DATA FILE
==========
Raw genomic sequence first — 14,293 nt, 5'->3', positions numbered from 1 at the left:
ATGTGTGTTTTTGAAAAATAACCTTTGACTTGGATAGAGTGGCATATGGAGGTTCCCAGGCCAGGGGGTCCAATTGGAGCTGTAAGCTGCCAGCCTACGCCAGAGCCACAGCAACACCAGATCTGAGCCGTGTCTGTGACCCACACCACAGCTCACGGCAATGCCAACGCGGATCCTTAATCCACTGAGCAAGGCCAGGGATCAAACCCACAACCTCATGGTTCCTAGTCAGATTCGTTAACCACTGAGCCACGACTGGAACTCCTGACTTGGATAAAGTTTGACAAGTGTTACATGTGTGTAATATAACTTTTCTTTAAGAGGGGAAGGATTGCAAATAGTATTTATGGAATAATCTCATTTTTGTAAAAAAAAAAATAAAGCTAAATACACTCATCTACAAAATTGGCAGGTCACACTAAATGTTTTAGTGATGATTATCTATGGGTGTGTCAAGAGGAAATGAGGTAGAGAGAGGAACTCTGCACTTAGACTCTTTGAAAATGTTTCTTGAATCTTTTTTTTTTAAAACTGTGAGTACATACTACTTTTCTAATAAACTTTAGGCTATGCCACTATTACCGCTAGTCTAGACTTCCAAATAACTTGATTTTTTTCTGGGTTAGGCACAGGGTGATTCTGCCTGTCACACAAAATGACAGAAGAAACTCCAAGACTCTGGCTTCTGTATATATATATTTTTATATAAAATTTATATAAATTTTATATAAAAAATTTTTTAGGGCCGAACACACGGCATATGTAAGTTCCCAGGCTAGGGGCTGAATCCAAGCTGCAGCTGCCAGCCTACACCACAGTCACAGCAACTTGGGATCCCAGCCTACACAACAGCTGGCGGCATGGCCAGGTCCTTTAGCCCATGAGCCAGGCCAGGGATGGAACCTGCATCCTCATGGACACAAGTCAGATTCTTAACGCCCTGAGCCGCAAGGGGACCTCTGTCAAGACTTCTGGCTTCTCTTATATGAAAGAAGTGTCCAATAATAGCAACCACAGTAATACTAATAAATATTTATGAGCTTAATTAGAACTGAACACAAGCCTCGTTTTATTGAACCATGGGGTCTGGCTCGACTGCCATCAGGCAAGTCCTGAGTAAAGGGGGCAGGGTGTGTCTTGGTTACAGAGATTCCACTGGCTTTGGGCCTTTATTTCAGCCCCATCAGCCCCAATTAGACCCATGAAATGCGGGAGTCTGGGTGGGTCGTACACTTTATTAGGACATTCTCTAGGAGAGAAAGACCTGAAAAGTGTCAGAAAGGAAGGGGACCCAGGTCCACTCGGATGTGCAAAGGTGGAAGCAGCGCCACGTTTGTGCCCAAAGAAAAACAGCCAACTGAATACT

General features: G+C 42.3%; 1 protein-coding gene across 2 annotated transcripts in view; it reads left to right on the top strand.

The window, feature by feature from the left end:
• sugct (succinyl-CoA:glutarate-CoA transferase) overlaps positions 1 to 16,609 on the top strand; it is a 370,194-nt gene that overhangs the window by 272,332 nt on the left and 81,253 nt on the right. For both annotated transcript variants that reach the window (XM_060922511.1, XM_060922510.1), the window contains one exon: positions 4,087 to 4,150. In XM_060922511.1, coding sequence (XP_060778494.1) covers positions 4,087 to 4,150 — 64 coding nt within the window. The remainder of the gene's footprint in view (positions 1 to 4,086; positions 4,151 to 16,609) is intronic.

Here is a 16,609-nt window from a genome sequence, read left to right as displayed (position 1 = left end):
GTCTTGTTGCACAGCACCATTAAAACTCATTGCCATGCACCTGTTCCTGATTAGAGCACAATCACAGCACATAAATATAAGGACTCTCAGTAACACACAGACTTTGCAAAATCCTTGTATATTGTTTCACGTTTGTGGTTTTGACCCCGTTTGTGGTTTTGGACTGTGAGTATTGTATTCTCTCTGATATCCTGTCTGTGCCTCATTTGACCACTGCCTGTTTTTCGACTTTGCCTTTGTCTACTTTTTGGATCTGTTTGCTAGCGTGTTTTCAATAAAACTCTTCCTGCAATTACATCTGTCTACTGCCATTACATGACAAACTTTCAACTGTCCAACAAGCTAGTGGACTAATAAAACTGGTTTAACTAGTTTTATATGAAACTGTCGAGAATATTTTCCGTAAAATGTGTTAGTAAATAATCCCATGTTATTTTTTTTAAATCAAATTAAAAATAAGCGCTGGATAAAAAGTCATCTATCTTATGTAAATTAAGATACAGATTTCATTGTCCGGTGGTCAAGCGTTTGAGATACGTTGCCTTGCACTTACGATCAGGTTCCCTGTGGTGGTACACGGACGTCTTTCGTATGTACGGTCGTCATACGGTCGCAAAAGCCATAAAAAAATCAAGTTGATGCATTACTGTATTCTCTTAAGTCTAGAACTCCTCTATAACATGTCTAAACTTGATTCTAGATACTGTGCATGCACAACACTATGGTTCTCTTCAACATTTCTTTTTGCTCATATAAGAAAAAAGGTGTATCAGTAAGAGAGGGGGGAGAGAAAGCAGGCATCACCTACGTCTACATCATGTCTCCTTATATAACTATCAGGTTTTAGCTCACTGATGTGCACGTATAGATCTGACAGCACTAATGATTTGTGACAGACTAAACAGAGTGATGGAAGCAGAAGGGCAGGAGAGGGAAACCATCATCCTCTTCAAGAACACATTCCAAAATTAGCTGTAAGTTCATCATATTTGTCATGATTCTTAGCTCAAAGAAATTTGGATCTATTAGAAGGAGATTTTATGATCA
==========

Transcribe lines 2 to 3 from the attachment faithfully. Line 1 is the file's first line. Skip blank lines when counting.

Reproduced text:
ATGTGTGTTTTTGAAAAATAACCTTTGACTTGGATAGAGTGGCATATGGAGGTTCCCAGGCCAGGGGGTCCAATTGGAGCTGTAAGCTGCCAGCCTACGCCAGAGCCACAGCAACACCAGATCTGAGCCGTGTCTGTGACCCACACCACAGCTCACGGCAATGCCAACGCGGATCCTTAATCCACTGAGCAAGGCCAGGGATCAAACCCACAACCTCATGGTTCCTAGTCAGATTCGTTAACCACTGAGCCACGACTGGAACTCCTGACTTGGATAAAGTTTGACAAGTGTTACATGTGTGTAATATAACTTTTCTTTAAGAGGGGAAGGATTGCAAATAGTATTTATGGAATAATCTCATTTTTGTAAAAAAAAAAATAAAGCTAAATACACTCATCTACAAAATTGGCAGGTCACACTAAATGTTTTAGTGATGATTATCTATGGGTGTGTCAAGAGGAAATGAGGTAGAGAGAGGAACTCTGCACTTAGACTCTTTGAAAATGTTTCTTGAATCTTTTTTTTTTAAAACTGTGAGTACATACTACTTTTCTAATAAACTTTAGGCTATGCCACTATTACCGCTAGTCTAGACTTCCAAATAACTTGATTTTTTTCTGGGTTAGGCACAGGGTGATTCTGCCTGTCACACAAAATGACAGAAGAAACTCCAAGACTCTGGCTTCTGTATATATATATTTTTATATAAAATTTATATAAATTTTATATAAAAAATTTTTTAGGGCCGAACACACGGCATATGTAAGTTCCCAGGCTAGGGGCTGAATCCAAGCTGCAGCTGCCAGCCTACACCACAGTCACAGCAACTTGGGATCCCAGCCTACACAACAGCTGGCGGCATGGCCAGGTCCTTTAGCCCATGAGCCAGGCCAGGGATGGAACCTGCATCCTCATGGACACAAGTCAGATTCTTAACGCCCTGAGCCGCAAGGGGACCTCTGTCAAGACTTCTGGCTTCTCTTATATGAAAGAAGTGTCCAATAATAGCAACCACAGTAATACTAATAAATATTTATGAGCTTAATTAGAACTGAACACAAGCCTCGTTTTATTGAACCATGGGGTCTGGCTCGACTGCCATCAGGCAAGTCCTGAGTAAAGGGGGCAGGGTGTGTCTTGGTTACAGAGATTCCACTGGCTTTGGGCCTTTATTTCAGCCCCATCAGCCCCAATTAGACCCATGAAATGCGGGAGTCTGGGTGGGTCGTACACTTTATTAGGACATTCTCTAGGAGAGAAAGACCTGAAAAGTGTCAGAAAGGAAGGGGACCCAGGTCCACTCGGATGTGCAAAGGTGGAAGCAGCGCCACGTTTGTGCCCAAAGAAAAACAGCCAACTGAATACT

General features: G+C 42.3%; 1 protein-coding gene across 2 annotated transcripts in view; it reads left to right on the top strand.